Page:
Try New Techniques
Don’t be scared to mix it up and throw baits you normally wouldn’t. It’s okay to branch out and try something new. Sometimes we get stuck in a rut and do the same thing every time we go out. How can we expect different results if we are not changing it up? I always experiment and I’m never shy about researching new techniques. On any good lake, fish see similar baits often, so it makes sense to introduce a relatively new technique with hopes that fish have yet to be educated on it. It would be one thing if we didn’t practice catch and release. But since we do, fish learn, and they do so quickly.
I never stay in one place for too long. I’m always moving around and trying to seek out more productive water. Lots of fisherman have areas they like to fish regularly. That’s okay, but seasonality should dictate where you fish, not just past history and prior success. Fish are constantly on the move; they have fins after all. So let’s cover water and follow them rather than miss out on an opportunity.
Look for Life
I always look for birds. That’s the number one shoreline predator I’m interested in. Have you ever seen a big blue heron? It takes a lot of minnows and bait fish to feed this large of a bird. The blue heron is really the pinnacle of what it means to be an apex predator. He is streamlined and well equipped with a large beak that helps him hunt more effectively. I’m no genius, but if I see one of these birds, I stop and fish.
When I’m fishing, I’m always looking for bait fish. These go hand and hand with the blue heron. You generally expect to find one nearby the other. When I’m casting or operating the trolling motor, I’m constantly surveying the water in front of me for signs of life. The more minnows I see, the more likely it is that a bass will be nearby. If the water is too still and everything is quiet with no activity, that’s generally not a good sign. In this case, I’ll search more a more productive area. Where there’s food, there’s game fish. Bass have to eat constantly, so I just follow the food to find them.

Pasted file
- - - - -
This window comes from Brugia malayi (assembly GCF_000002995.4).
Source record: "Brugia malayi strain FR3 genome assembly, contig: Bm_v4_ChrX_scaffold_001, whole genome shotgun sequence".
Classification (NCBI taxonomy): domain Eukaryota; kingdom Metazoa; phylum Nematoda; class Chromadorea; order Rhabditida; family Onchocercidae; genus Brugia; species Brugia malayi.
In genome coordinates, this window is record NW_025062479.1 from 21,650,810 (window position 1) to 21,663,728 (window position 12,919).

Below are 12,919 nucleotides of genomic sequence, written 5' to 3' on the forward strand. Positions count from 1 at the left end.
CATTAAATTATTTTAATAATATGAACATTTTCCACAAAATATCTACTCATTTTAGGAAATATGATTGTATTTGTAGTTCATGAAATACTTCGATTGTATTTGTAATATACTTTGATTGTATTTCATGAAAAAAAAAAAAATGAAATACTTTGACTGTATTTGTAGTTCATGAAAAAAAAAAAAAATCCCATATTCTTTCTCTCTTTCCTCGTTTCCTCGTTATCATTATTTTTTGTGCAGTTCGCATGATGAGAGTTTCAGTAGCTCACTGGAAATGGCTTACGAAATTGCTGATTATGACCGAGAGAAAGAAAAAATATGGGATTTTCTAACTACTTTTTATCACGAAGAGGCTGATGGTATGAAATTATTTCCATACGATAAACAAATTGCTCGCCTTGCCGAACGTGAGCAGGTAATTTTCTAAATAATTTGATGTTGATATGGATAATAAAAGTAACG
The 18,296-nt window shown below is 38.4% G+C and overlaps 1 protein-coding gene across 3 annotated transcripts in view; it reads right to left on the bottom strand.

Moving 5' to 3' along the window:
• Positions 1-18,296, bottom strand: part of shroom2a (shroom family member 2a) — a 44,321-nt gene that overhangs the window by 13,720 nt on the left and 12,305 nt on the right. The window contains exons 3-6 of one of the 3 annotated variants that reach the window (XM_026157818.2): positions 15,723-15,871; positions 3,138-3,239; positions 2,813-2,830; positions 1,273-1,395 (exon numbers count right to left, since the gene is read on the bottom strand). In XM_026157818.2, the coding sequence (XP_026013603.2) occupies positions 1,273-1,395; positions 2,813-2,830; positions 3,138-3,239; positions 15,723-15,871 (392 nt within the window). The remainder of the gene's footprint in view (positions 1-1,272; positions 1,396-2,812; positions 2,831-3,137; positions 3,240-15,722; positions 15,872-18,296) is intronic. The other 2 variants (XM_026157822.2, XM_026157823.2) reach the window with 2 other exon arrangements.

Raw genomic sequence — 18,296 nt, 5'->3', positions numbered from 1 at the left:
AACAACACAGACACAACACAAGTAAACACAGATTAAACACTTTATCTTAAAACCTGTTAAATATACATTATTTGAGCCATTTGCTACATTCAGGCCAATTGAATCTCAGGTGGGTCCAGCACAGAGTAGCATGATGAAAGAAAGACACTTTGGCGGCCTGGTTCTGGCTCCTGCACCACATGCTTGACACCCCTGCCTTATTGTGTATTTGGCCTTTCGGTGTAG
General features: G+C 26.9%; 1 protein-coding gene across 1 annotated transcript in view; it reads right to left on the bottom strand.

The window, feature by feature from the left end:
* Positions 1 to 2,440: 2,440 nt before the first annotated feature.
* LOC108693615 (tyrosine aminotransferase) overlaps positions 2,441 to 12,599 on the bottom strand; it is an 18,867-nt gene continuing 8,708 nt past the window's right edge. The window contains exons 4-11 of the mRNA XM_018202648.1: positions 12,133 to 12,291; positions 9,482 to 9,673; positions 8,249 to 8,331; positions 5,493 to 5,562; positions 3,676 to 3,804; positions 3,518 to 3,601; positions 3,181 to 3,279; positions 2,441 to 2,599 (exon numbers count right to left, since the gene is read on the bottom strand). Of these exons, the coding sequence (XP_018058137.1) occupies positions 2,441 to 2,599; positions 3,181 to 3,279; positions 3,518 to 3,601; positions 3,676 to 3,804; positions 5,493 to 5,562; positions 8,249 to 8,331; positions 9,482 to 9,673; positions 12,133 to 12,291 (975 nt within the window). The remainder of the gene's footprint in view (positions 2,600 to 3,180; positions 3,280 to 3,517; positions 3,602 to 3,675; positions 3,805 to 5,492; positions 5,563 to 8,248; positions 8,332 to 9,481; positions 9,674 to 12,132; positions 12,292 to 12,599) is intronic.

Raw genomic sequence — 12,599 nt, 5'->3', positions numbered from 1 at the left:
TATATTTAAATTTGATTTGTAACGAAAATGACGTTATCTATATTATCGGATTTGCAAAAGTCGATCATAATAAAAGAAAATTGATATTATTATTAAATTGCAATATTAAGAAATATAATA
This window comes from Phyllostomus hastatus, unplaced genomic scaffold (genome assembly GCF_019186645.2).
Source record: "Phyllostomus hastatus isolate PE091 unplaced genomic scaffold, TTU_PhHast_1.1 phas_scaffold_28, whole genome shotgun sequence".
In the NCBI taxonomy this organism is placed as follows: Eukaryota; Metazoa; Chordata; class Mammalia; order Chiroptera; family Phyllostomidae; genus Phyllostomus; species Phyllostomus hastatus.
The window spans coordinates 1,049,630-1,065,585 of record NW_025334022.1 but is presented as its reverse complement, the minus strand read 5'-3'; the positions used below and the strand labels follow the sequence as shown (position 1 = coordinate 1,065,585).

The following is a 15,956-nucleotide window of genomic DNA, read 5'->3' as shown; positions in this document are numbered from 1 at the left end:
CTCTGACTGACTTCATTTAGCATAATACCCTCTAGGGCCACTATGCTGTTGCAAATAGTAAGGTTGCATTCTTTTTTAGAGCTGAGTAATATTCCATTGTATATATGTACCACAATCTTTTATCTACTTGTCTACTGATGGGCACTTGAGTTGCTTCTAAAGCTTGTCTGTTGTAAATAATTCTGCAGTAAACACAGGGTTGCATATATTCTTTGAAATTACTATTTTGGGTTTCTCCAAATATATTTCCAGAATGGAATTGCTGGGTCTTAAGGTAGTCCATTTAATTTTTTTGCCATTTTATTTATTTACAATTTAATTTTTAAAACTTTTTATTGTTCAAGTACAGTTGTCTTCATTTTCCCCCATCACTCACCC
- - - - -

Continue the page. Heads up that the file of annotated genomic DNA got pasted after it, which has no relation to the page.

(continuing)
Watch Other Anglers
It’s a good idea to pay attention to the other boats on the lake. Specifically, watch for the fishing boats and try to establish a visual pattern of the areas that they frequent. Many of these guys have been fishing the lake for a long time and you can learn a lot just by watching what they do. Fish tend to visit the same areas at some point during the year, it really just depends on seasonality. So pay attention and see how things change from month to month. I will say however, that just because someone is in an expensive bass boat, doesn’t mean they know what they are doing. I’m almost more afraid of the guy who has a low end boat because chances are, he spends all his money on fuel, equipment, and tournament entry fees. But at the same time, I don’t pay all that much attention to the homely looking guy out there, because he may not be all that into fishing and probably just wants to get out on the water to catfish, crappie fish, or whatever else he does. So the safe bet is somewhere in the middle unless you see a boat with sponsors all over it. If it’s not a guy promoting his own small business, it’s likely some sort of pro.
Fish Deep Water
The only time I fish shallow on a lake like Travis, is during the spawn. And even then, shallow is a relative term. I mostly fish shallow water near deep water, even in the Spring time. In clear water, light penetrates deep into the water and so things grow further down in the water column. This means plankton has an opportunity to proliferate and of course the bait fish eat the plankton. Generally the clearer the water, the deeper fish can live. In a murky lake or way up river, the light can’t penetrate as deep so the fish tend to live shallower year around. Big fish want quick access to deep water because it holds oxygen and creek channel bends contain current. Current is like a conveyor belt for food and of course oxygen is critical in metabolism. The bigger the fish, the more metabolic needs. So, ideally you should be close to these ingredients that support life.
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